After years of disrepair and neglect, the Waikiki Natatorium War Memorial will crumble into the sea no more. The city and state announced their plans to replace the 86-year-old complex with a new public beach (to be called Memorial Beach). The site’s famous archway will remain intact but be moved inland, according to a news release.
The debate on what to do with the decaying Natatorium has been going on for years, so it’s a welcomed relief to hear that some action will finally be taken. Since the structure’s closure in 1979, the Natatorium has received no regular maintenance whatsoever. It not only became an eyesore of the pristine Waikiki shoreline but a disgrace to the World War I veterans it was meant to honor.
To do nothing at all would have not been an option. And to build beach volleyball courts – as Gov. Neil Abercrombie had once mentioned – would have been a waste of taxpayers’ money. I’m glad the city and state were able to find a happy medium out of all this. Preserving at least a portion of this structure is better than nothing at all.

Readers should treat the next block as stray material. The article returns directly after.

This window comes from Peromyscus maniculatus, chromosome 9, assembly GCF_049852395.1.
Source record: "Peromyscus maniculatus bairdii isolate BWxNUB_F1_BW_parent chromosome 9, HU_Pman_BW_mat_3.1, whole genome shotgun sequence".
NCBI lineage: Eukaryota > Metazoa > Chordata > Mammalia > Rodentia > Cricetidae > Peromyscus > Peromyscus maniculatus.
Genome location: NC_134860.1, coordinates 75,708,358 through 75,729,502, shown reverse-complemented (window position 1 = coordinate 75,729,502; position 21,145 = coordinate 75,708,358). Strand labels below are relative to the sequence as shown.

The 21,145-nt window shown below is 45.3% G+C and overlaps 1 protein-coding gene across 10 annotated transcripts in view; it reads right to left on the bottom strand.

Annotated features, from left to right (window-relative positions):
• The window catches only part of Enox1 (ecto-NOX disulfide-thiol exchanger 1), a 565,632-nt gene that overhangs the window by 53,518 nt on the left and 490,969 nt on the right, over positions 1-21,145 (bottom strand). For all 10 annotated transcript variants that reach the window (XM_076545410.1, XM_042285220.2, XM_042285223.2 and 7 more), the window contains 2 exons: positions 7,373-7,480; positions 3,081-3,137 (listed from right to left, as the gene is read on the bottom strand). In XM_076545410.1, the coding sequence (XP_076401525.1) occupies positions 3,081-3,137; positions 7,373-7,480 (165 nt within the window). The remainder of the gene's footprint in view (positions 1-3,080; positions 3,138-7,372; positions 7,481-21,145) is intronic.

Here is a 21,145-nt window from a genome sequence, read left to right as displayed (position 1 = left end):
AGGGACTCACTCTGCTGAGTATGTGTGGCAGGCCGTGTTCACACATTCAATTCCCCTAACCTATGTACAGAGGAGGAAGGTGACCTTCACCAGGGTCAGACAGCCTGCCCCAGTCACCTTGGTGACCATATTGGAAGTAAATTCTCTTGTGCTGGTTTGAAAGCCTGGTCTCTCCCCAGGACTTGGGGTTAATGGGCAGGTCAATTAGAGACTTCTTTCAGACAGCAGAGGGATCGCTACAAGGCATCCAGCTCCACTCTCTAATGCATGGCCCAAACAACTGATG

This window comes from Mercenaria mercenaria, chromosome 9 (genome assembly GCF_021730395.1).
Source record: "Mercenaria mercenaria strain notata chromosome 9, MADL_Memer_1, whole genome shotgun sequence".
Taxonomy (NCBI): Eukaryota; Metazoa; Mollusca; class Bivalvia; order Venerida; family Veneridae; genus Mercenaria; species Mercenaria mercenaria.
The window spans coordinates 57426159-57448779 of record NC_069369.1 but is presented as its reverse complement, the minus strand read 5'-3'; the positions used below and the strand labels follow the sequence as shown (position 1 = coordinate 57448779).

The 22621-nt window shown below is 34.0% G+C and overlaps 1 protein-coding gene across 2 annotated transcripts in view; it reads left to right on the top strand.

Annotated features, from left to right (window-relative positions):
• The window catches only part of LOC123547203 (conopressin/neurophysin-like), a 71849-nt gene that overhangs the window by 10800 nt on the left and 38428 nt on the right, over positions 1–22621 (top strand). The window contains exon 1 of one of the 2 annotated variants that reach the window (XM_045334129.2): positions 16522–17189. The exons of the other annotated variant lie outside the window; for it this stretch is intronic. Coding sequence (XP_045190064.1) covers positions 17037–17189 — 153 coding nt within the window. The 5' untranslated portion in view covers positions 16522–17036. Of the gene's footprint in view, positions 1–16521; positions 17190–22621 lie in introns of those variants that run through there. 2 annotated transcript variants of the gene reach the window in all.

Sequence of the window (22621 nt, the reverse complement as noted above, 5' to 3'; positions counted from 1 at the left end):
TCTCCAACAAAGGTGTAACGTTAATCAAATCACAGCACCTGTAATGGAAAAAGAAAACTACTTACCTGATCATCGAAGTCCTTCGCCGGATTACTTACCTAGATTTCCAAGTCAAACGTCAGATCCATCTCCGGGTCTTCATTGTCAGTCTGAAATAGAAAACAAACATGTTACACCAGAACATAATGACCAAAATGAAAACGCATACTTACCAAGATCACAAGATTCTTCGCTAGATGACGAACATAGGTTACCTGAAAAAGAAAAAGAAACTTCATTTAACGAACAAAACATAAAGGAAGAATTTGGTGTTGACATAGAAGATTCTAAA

Plus, it’s more economically feasible. It will cost about $18 million, as opposed to $69 million should there be a complete restoration. It will be sad to see the saltwater-fed swimming pool go, though. During its early years, world-class athletes swam in the Natatorium pool, including the legendary Duke Kahanamoku and fellow Olympians Buster Crabbe.
However, there will no doubt be new memories made once the public beach is created. Memories that will open a new chapter to Hawaii’s history books, welcoming people from near and far to enjoy this significant part of paradise.